On the discussion of equality within the industry, Access chats to the people who know first hand how this should be tackled
GENERAL MANAGER, ASSOCIATION OF INDEPENDENT FESTIVALS
“I’m confident that the industry has the power to work collectively to break down barriers”
It’s important to acknowledge that diversity is already a conversation across the industry, where there are already various initiatives. In fact, UK music has an industry wide task force dedicated to looking at such issues.
Looking at the music industry itself, they ran a survey which that found BAME (Black, Asian, Minority Ethnic) representation in the workforce is 15.6 per cent, which is higher than the figure for the UK population (12.8 per cent).
The overall split of men to women (53.6 per cent to 45.3 per cent) in the music industry showed women are slightly underrepresented in comparison with the UK population (49.3 per cent to 50.7 per cent.)
There is clearly still work to be done.
I’m confident that the industry has the power to work collectively to break down barriers that still exist. We, as an industry, can’t progress without being mindful of diversity and quotas to an extent. However, this isn’t about ticking boxes, but ensuring that the widest range of artists possible are being offered opportunities.
As a promoter, you are ultimately at the mercy of various market forces, audience expectations and available artists and it can be a difficult challenge.
From my personal perspective as someone from AIF, independent festivals are great incubators of emerging talent, for some of our smaller members it is over 85 per cent of the lineup. For even for a large-scale festival like Bestival, it is 35 per cent emerging artists.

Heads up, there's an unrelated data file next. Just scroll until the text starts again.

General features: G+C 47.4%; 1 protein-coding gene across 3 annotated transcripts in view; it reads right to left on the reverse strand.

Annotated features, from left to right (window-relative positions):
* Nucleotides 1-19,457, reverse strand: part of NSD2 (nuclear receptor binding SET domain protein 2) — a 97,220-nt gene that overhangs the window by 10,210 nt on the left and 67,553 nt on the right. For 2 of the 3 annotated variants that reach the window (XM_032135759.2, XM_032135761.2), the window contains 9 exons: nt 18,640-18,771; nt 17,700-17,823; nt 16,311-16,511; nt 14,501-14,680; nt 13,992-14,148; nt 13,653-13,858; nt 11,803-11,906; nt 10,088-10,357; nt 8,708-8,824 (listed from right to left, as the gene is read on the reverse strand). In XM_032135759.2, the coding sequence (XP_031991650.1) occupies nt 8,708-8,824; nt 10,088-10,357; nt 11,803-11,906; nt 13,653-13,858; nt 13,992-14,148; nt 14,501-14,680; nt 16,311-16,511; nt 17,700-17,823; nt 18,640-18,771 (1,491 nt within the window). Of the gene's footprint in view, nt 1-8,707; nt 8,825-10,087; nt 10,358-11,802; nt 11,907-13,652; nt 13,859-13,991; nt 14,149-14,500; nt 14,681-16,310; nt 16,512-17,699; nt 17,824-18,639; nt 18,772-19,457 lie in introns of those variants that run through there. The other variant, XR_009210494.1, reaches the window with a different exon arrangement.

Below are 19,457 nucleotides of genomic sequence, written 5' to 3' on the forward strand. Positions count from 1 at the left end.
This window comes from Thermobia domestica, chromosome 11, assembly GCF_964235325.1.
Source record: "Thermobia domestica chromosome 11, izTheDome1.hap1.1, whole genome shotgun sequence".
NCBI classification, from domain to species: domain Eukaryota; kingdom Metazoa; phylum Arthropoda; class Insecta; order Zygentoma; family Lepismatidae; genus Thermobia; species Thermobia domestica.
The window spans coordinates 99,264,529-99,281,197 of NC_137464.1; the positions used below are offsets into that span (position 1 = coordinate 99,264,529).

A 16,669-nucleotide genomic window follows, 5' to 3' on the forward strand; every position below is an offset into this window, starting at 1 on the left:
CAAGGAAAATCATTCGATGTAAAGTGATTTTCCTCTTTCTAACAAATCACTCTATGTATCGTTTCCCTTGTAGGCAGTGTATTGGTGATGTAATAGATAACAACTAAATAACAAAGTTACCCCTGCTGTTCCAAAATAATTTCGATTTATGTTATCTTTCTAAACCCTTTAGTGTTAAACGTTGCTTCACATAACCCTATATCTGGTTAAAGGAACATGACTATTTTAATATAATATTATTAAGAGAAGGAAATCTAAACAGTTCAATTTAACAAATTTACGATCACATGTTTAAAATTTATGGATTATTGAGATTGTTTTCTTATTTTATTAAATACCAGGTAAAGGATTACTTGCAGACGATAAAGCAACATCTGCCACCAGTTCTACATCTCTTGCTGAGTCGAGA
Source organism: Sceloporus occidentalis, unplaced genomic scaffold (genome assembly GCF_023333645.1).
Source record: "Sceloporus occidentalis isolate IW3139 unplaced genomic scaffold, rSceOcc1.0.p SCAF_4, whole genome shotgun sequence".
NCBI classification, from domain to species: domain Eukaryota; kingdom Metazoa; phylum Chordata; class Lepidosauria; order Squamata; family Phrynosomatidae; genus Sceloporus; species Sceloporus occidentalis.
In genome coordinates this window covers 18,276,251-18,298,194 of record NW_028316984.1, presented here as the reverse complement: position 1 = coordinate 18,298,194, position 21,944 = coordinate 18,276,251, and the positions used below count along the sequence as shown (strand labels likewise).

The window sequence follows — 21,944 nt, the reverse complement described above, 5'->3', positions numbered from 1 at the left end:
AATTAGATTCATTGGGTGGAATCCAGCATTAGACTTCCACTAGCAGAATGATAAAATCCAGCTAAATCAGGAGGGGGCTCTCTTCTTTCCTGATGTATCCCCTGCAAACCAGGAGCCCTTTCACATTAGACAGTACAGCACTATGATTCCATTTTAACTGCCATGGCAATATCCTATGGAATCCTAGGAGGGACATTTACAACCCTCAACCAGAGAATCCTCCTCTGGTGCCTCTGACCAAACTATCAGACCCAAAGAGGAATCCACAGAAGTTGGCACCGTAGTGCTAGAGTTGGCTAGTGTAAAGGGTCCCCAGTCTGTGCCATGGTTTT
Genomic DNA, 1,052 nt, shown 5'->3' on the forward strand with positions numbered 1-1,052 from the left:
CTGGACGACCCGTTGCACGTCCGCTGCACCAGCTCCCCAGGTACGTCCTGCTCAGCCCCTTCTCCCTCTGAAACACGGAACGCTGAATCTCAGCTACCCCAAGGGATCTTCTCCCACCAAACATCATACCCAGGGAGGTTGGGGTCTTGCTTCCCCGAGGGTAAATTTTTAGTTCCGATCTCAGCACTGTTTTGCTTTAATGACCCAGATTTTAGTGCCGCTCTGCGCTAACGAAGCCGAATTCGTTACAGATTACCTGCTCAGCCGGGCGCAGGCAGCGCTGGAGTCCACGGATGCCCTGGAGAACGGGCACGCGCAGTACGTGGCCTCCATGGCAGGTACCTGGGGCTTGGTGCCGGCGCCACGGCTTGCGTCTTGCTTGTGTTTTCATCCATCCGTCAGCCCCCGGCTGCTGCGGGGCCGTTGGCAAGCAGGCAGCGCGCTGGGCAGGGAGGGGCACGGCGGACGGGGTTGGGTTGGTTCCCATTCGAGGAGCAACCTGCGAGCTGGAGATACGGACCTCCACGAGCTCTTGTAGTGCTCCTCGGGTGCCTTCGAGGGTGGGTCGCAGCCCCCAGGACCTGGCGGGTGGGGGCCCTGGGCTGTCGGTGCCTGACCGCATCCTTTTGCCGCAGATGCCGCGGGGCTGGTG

Our members aren’t reliant on that increasingly diminished pool of major headliners which let’s face it, are predominantly white and male.
GLOBAL DIRECTOR, WOMAD FESTIVAL
“WOMAD has had a positive impact on diversity at other festivals”
This topic all depends on which aspect of the industry you’re involved in. The programming of WOMAD is by definition culturally diverse and that has never changed. From my observation, the lineup of WOMAD has had positive impact on diversity. Even when it comes to other festivals, as artists previously seldom seen in the UK at event other than WOMAD can now be found across the spectrum, performing at a number of different shows within the festival scene.
For example it is great to see Boomtown Fair programming a number of artists who have previously played at WOMAD Festival.
However, when a recent study found most headline acts to be all male, it hit the industry as a whole. But again, this is a generalisation for the whole music industry. This is not just the festival industry’s problem to fix it, but more of a problem for the entire music industry to face head on.
Whilst evidence would suggest that ‘mainstream’ festivals have a predominance of male headliners, this is not necessarily reflective of the whole industry. Here at WOMAD, we do not take gender into consideration when programming its festivals and is much more interested in the cultural mix and to ensure there is global balance in the programme.
In the WOMAD spectrum, gender is not an issue unless there is active discrimination against women or men. In a particular culture, we might explore programming female artists from that region and we have done so successfully in the past.
Perhaps this could start developing artists on the basis of artistic ability and musicianship, rather than a perceived audience demand based on an inaccurate demographic analysis posted around the internet.
Maybe it is this that is reducing choices and effecting audiences at festivals and events.